Consumers are flocking to area drug stores for Cipro, the antibiotic antidote to anthrax, but some hospital officials are afraid there will not be enough to go around in the event of an outbreak.
Confirmed cases of anthrax in New York City and Florida and numerous false alarms in Connecticut and across the country have heightened fears of the disease.
With the high number of prescriptions for Cipro being issued, hospital officials fear there may not be enough of the antibiotic if an anthrax outbreak occurs.
Dr. Zane Saul and Dr. Grace Kim, the chiefs of infectious diseases at Bridgeport Hospital and St. Vincent’s Medical Center, respectively, are urging doctors not to write Cipro prescriptions unless absolutely necessary.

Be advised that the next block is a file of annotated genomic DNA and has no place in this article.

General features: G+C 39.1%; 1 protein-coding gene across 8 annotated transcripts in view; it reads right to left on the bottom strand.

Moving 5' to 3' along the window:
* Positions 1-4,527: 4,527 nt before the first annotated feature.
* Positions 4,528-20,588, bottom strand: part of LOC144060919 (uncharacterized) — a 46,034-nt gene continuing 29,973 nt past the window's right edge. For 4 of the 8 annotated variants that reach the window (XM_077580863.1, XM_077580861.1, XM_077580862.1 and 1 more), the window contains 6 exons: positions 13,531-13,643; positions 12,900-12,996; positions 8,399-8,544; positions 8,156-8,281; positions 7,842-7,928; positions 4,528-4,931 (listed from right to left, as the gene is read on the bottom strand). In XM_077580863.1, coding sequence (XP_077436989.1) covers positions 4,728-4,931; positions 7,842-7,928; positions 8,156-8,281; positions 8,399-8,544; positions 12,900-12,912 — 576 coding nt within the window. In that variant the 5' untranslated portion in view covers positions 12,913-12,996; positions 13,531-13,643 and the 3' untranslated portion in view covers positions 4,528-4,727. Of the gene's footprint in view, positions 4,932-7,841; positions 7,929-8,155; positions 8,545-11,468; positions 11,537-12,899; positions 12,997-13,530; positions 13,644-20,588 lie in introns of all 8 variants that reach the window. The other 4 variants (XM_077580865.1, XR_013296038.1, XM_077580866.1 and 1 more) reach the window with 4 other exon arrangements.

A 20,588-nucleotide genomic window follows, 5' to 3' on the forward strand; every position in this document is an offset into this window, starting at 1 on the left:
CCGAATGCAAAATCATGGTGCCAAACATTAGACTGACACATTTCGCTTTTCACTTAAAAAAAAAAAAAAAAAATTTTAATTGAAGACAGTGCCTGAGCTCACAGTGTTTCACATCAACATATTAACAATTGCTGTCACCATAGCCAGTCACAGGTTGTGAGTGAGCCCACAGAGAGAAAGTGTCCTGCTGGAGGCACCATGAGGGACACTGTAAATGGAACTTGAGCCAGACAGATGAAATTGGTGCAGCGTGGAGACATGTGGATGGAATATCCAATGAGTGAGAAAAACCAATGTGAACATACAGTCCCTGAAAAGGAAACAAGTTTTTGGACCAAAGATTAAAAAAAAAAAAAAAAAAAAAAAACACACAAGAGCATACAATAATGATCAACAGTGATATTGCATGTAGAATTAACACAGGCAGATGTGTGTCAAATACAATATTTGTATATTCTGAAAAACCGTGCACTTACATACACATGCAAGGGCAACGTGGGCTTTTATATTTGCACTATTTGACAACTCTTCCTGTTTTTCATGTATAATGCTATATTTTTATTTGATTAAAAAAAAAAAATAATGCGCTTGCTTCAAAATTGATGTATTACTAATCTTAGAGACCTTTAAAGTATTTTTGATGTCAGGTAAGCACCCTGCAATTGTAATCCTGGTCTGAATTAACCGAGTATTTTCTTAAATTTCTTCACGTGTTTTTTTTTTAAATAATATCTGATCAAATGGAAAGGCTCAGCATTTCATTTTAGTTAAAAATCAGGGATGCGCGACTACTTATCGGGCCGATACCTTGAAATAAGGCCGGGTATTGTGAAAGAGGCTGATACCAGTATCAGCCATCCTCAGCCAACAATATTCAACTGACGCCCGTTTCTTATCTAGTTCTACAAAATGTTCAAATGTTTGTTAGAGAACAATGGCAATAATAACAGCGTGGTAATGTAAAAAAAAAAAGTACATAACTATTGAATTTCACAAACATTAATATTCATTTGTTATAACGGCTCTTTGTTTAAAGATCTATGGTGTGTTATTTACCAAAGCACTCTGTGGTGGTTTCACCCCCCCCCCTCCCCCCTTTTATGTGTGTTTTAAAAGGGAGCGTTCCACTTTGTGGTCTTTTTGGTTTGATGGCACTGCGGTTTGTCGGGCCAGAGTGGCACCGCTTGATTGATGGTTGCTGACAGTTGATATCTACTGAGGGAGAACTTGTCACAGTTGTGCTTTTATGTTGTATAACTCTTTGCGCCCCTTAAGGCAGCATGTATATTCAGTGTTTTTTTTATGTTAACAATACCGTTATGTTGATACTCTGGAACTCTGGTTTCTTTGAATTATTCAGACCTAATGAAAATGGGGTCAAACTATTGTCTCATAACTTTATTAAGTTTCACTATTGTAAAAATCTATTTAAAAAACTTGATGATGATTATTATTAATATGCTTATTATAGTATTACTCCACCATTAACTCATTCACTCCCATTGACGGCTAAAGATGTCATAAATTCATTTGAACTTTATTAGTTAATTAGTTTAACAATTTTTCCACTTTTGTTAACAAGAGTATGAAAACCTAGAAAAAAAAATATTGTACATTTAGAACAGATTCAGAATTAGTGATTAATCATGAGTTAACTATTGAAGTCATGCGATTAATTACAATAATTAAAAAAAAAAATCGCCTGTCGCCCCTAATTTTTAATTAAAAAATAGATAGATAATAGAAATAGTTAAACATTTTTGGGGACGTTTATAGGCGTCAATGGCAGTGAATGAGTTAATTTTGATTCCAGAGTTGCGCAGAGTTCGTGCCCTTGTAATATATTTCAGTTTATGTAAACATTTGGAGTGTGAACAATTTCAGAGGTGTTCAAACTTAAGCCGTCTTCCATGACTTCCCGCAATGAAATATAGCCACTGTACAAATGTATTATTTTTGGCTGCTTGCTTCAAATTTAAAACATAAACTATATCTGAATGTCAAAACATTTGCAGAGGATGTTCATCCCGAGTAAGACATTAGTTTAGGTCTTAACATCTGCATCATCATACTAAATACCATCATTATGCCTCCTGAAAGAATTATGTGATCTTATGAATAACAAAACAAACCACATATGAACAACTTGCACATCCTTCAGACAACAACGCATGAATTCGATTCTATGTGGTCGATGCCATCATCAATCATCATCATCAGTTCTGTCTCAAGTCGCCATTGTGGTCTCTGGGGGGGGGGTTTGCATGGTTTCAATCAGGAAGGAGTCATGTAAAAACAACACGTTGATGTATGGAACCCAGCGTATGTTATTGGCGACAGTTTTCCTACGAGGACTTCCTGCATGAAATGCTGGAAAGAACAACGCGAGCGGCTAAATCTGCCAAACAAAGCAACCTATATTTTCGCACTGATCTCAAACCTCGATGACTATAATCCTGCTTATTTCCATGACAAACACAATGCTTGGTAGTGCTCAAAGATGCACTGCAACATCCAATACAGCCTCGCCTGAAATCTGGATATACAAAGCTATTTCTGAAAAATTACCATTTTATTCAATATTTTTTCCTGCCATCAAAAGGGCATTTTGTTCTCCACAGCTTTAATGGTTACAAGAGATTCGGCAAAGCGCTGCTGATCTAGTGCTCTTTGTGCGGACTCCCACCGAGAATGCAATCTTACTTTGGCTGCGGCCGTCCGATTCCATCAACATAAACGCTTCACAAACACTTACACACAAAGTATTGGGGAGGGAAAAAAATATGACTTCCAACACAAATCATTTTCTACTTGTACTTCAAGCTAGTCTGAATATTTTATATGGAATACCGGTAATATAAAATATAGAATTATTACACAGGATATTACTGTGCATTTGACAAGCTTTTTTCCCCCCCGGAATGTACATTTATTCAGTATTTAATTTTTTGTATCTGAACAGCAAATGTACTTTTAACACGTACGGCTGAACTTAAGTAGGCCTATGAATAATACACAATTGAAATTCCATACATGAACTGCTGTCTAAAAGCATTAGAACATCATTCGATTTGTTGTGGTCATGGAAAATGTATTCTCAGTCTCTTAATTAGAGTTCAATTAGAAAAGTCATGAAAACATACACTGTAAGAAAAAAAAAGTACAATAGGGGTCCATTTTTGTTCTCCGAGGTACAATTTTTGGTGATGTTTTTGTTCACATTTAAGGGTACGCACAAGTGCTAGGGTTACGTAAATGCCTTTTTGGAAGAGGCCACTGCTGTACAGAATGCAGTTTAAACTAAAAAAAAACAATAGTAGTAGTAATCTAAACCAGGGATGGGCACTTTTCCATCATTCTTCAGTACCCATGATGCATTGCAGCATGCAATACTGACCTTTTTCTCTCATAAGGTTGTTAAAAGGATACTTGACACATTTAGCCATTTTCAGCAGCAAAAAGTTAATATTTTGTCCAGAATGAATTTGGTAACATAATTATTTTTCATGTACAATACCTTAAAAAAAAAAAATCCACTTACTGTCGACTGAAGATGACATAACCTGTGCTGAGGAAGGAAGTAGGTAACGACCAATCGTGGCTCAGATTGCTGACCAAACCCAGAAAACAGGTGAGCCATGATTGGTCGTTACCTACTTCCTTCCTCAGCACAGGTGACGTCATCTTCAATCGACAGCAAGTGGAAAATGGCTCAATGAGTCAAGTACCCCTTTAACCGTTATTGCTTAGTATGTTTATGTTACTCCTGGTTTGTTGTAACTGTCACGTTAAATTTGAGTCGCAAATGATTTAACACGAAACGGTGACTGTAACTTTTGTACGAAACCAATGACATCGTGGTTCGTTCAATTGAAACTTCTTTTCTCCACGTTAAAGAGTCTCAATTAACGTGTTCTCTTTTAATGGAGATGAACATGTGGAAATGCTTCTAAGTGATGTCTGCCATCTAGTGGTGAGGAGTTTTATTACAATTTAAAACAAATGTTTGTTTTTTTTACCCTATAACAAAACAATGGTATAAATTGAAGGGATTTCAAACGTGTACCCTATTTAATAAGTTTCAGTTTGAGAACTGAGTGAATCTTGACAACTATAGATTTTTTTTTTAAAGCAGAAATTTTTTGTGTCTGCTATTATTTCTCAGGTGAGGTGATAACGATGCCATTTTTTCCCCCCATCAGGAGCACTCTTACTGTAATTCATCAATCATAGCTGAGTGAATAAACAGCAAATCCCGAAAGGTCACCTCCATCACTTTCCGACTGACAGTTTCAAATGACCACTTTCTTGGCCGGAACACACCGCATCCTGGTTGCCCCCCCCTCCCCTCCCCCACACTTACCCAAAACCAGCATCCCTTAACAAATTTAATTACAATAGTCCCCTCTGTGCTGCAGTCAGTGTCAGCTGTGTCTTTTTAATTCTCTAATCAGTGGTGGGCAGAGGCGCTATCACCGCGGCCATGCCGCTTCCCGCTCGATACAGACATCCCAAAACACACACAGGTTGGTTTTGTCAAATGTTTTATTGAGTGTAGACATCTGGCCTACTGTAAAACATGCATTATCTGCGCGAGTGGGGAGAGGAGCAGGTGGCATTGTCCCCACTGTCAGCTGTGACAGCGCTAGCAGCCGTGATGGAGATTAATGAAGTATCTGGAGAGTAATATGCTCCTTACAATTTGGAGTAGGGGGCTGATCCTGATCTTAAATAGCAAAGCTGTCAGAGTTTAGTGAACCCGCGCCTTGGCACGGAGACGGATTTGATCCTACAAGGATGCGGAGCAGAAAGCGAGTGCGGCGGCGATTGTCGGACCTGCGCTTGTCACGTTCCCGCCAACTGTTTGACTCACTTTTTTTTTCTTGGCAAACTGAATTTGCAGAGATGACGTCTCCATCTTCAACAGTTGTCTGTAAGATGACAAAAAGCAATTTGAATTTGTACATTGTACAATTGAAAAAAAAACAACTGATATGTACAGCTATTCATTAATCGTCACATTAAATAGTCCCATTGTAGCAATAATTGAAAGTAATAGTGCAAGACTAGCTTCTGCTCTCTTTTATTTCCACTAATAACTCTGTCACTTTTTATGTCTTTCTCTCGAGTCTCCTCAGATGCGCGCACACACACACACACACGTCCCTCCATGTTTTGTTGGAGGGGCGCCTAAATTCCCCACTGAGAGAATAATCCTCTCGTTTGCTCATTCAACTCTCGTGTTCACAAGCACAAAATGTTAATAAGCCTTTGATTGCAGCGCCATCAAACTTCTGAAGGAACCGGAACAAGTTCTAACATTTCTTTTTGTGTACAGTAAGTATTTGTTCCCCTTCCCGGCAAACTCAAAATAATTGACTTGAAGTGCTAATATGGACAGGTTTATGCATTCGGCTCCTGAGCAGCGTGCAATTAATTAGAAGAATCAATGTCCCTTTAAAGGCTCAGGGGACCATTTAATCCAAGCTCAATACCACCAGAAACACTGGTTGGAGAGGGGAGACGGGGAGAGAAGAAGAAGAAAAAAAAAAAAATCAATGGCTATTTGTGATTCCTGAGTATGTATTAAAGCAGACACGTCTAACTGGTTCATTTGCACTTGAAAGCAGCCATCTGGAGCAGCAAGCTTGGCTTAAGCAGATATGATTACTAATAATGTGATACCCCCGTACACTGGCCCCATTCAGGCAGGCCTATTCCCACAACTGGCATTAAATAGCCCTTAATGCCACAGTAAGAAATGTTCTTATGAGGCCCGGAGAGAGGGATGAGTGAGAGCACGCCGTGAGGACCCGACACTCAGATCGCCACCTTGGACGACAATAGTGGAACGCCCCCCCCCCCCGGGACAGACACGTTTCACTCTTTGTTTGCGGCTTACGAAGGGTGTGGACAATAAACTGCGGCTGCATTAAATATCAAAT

Anthrax cannot be passed from person to person. It is spread through the skin by direct contact, by eating contaminated meat or by inhaling spores.
Dr. James Hadler, director of infectious diseases for the state Department of Public Health, said Connecticut has not seen a case of anthrax in at least 20 years.
“We can deal with small, even moderate outbreaks,” he said. “If there were anything more than that, the state and federal government would step in.”